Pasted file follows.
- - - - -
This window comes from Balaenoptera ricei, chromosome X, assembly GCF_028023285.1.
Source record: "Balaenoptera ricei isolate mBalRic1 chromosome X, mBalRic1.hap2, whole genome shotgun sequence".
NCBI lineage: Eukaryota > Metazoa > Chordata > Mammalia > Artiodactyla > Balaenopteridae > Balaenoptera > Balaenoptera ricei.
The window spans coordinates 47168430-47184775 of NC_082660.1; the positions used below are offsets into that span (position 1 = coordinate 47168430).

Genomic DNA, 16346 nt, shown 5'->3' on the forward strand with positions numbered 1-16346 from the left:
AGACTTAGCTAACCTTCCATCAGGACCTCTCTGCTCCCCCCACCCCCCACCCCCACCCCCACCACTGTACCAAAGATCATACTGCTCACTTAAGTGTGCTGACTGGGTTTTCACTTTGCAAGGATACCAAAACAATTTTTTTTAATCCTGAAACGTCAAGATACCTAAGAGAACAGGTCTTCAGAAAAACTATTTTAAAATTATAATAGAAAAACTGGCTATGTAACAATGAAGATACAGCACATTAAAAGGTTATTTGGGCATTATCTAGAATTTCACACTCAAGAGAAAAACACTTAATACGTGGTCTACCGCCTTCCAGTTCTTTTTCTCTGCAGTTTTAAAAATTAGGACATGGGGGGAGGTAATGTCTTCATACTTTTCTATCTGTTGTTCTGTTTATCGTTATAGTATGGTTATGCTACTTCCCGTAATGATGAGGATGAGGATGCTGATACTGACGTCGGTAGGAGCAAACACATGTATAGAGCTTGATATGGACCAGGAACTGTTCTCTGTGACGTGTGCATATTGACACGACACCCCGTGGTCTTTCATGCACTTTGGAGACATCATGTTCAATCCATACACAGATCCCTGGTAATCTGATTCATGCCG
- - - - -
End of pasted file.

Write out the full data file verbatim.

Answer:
This window comes from Balaenoptera ricei, chromosome X, assembly GCF_028023285.1.
Source record: "Balaenoptera ricei isolate mBalRic1 chromosome X, mBalRic1.hap2, whole genome shotgun sequence".
NCBI lineage: Eukaryota > Metazoa > Chordata > Mammalia > Artiodactyla > Balaenopteridae > Balaenoptera > Balaenoptera ricei.
The window spans coordinates 47168430-47184775 of NC_082660.1; the positions used below are offsets into that span (position 1 = coordinate 47168430).

Genomic DNA, 16346 nt, shown 5'->3' on the forward strand with positions numbered 1-16346 from the left:
AGACTTAGCTAACCTTCCATCAGGACCTCTCTGCTCCCCCCACCCCCCACCCCCACCCCCACCACTGTACCAAAGATCATACTGCTCACTTAAGTGTGCTGACTGGGTTTTCACTTTGCAAGGATACCAAAACAATTTTTTTTAATCCTGAAACGTCAAGATACCTAAGAGAACAGGTCTTCAGAAAAACTATTTTAAAATTATAATAGAAAAACTGGCTATGTAACAATGAAGATACAGCACATTAAAAGGTTATTTGGGCATTATCTAGAATTTCACACTCAAGAGAAAAACACTTAATACGTGGTCTACCGCCTTCCAGTTCTTTTTCTCTGCAGTTTTAAAAATTAGGACATGGGGGGAGGTAATGTCTTCATACTTTTCTATCTGTTGTTCTGTTTATCGTTATAGTATGGTTATGCTACTTCCCGTAATGATGAGGATGAGGATGCTGATACTGACGTCGGTAGGAGCAAACACATGTATAGAGCTTGATATGGACCAGGAACTGTTCTCTGTGACGTGTGCATATTGACACGACACCCCGTGGTCTTTCATGCACTTTGGAGACATCATGTTCAATCCATACACAGATCCCTGGTAATCTGATTCATGCCG